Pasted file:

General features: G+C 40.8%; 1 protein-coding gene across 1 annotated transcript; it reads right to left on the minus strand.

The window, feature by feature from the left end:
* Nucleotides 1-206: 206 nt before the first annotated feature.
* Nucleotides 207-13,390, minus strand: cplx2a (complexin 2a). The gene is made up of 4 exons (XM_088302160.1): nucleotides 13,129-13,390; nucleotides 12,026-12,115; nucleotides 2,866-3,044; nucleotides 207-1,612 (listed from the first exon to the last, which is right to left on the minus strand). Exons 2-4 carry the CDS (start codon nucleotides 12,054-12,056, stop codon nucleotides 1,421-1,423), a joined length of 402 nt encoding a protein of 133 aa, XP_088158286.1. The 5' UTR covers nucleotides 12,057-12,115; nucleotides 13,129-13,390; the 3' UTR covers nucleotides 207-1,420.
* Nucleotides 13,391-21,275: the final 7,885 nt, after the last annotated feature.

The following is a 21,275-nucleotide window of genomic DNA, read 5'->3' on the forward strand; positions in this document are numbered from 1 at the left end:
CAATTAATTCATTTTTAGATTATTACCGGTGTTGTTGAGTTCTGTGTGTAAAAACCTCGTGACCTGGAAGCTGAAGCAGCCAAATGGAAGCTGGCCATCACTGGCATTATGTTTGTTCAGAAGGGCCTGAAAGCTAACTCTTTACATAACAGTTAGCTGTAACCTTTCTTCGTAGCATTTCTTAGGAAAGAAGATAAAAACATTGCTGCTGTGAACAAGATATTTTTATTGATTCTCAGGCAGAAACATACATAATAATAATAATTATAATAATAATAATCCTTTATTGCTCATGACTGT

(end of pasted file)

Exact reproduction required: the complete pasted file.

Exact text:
General features: G+C 40.8%; 1 protein-coding gene across 1 annotated transcript; it reads right to left on the minus strand.

The window, feature by feature from the left end:
* Nucleotides 1-206: 206 nt before the first annotated feature.
* Nucleotides 207-13,390, minus strand: cplx2a (complexin 2a). The gene is made up of 4 exons (XM_088302160.1): nucleotides 13,129-13,390; nucleotides 12,026-12,115; nucleotides 2,866-3,044; nucleotides 207-1,612 (listed from the first exon to the last, which is right to left on the minus strand). Exons 2-4 carry the CDS (start codon nucleotides 12,054-12,056, stop codon nucleotides 1,421-1,423), a joined length of 402 nt encoding a protein of 133 aa, XP_088158286.1. The 5' UTR covers nucleotides 12,057-12,115; nucleotides 13,129-13,390; the 3' UTR covers nucleotides 207-1,420.
* Nucleotides 13,391-21,275: the final 7,885 nt, after the last annotated feature.

The following is a 21,275-nucleotide window of genomic DNA, read 5'->3' on the forward strand; positions in this document are numbered from 1 at the left end:
CAATTAATTCATTTTTAGATTATTACCGGTGTTGTTGAGTTCTGTGTGTAAAAACCTCGTGACCTGGAAGCTGAAGCAGCCAAATGGAAGCTGGCCATCACTGGCATTATGTTTGTTCAGAAGGGCCTGAAAGCTAACTCTTTACATAACAGTTAGCTGTAACCTTTCTTCGTAGCATTTCTTAGGAAAGAAGATAAAAACATTGCTGCTGTGAACAAGATATTTTTATTGATTCTCAGGCAGAAACATACATAATAATAATAATTATAATAATAATAATCCTTTATTGCTCATGACTGT